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Lesson 18

SQL*Plus Conclusion

This module discussed now SQL*Plus is the command-line interface that allows you to interact with your Oracle database. Using SQL*Plus, you can perform just about any administrative task imaginable. It is true, however, that you have to type a lot. Now that you have completed this module, you should be able to do the following:
  1. Generate SQL*Plus reports with page headers, page footers, formatted columns, and column titles
  2. Execute scripts
  3. Spool a report and script output to a file
  4. Use the SQL*Plus built-in line-editing commands
  5. Use substitution variables and prompt a user for input
  6. Use SQL*Plus to write SQL scripts

For a database administrator, the SQL*Plus scripting capabilities are perhaps the most important of the items in the above list. You should automate as much as possible. Anytime you find yourself performing a repetitive task, take some time to think about writing a script to do the work for you. In this module, you used the following SQL*Plus commands:

COLUMNTo set the display width for a column, and to set the numeric display format for a column
@To execute SQL script files
@@To call one SQL script from another
BREAKTo suppress repeating values, define line breaks, and define page breaks
TTITLETo define page headers
BTITLETo define page footers
SET LINESIZETo define the width of a page
SET PAGESIZETo define the length of a page in terms of the number of lines that will fit on that page
SPOOLTo write SQL*Plus output to a file
SET TERMOUT OFFTo inhibit the display of SQL*Plus output on the terminal screen
SET TERMOUT ONTo require all SQL*Plus output to display on the screen
SET NEWPAGEControls the number of blanks lines printed between pages; when set to zero this causes SQL*Plus to begin each page with a formfeed character
PROMPTDisplays a message to the person running a SQL*Plus script
ACCEPTPrompts the person running a SQL*Plus script for input
DEFINEDefines a substitution variable and assigns it a value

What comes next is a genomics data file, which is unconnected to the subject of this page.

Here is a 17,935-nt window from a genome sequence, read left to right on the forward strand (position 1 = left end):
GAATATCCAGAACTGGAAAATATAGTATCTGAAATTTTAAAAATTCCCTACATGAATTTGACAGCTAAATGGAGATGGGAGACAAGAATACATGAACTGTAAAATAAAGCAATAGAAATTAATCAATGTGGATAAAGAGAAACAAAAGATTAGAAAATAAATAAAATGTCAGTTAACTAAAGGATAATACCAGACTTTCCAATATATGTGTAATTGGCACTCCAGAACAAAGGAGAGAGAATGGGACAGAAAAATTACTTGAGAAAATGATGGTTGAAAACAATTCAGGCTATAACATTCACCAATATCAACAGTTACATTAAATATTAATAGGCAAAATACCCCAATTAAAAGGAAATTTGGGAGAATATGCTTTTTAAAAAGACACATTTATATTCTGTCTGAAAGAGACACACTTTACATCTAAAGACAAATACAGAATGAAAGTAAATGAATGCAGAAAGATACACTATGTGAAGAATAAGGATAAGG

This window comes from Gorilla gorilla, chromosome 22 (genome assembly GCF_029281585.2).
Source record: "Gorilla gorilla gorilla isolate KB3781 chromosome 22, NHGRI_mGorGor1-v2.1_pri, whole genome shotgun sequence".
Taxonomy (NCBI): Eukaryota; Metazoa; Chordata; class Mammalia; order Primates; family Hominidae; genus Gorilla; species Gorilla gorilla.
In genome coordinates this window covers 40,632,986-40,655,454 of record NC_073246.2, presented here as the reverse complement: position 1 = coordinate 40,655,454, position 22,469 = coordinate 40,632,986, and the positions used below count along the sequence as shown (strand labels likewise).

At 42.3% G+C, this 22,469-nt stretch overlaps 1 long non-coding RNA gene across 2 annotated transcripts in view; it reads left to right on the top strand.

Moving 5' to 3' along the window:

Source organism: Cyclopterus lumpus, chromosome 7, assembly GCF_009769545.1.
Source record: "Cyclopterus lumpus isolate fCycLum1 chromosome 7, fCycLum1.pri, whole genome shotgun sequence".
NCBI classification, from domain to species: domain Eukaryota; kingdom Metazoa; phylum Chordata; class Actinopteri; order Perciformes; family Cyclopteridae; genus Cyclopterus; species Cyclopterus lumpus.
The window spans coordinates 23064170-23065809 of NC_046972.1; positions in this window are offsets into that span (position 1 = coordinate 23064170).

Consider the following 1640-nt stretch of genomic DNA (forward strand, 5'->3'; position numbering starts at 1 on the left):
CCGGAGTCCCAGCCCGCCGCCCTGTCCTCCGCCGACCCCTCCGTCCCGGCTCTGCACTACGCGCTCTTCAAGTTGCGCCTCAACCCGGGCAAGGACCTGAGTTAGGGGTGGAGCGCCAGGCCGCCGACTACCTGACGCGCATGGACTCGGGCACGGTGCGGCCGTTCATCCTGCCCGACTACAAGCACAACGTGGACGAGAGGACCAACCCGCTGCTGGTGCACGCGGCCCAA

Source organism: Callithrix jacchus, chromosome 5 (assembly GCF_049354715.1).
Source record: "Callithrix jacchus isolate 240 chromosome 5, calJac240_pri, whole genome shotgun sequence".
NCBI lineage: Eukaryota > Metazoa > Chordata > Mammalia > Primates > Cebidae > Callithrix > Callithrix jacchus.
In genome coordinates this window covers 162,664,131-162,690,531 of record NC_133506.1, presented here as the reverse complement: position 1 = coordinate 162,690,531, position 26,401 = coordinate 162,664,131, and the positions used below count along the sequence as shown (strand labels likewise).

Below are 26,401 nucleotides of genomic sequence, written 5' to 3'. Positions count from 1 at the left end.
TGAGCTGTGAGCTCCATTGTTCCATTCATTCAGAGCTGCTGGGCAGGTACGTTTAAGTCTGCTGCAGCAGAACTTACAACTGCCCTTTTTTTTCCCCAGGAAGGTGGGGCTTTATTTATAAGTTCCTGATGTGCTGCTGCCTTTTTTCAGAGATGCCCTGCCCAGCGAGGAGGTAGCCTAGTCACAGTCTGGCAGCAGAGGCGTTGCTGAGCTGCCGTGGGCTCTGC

&Identifies a substitution variable
CAllows you to change a line of the current SQL statement by doing a search and replace
LDisplays the statement currently in the buffer
IAllows you to insert a line into the SQL statement currently held in the buffer
SET FEEDBACKControls whether SQL*Plus displays messages telling you how many rows were affected by a SQL query
SET ECHOControls whether SQL*Plus displays commands on the screen when executing a script file
SET VERIFYControls whether SQL*Plus displays before and after images of lines containing substitution variables
SET TRIMSPOOLControls whether SQL*Plus trims trailing spaces from lines written to a spool file
SET RECSEPControls whether SQL*Plus prints a blank line between records when it needs to wrap a long column value to a second line


This module introduced you to the following terms:
  1. ad-hoc: Done on an irregular or spontaneous basis. An ad-hoc report, for example, is one that is designed on the spot and run only once, or maybe a very few times.
  2. foreign-key: A field, or a set of fields, in a table that reference a record in another table. Foreign keys are often used in parent-child relationships. In an order-entry system, for example, line-item records would typically have one or more fields (the foreign-key) that identified the parent order record.
  3. formfeed character: A special character used to tell a printer to advance to a new page. Formfeed characters were a standard item in the days before page description languages such as Postscript.
  4. registry variable: A variable that is stored in the Windows Registry, and that must be edited using the regedit utility.
  5. schema: A schema is named collection of database objects. In Oracle, schemas are tightly linked to users and each user has one schema with a name matching the user's name, and the term schema is sometimes used synonymously with user.
  6. SQL buffer: A memory area used by SQL*Plus to hold the most recently entered SQL statement or PL/SQL block.
  7. sqlpath: The name of a UNIX environment variable, or on NT a registry entry, that defines a search path for SQL*Plus to use in looking for a script file executed by a user.
In the next module, you will learn how to create and manage users.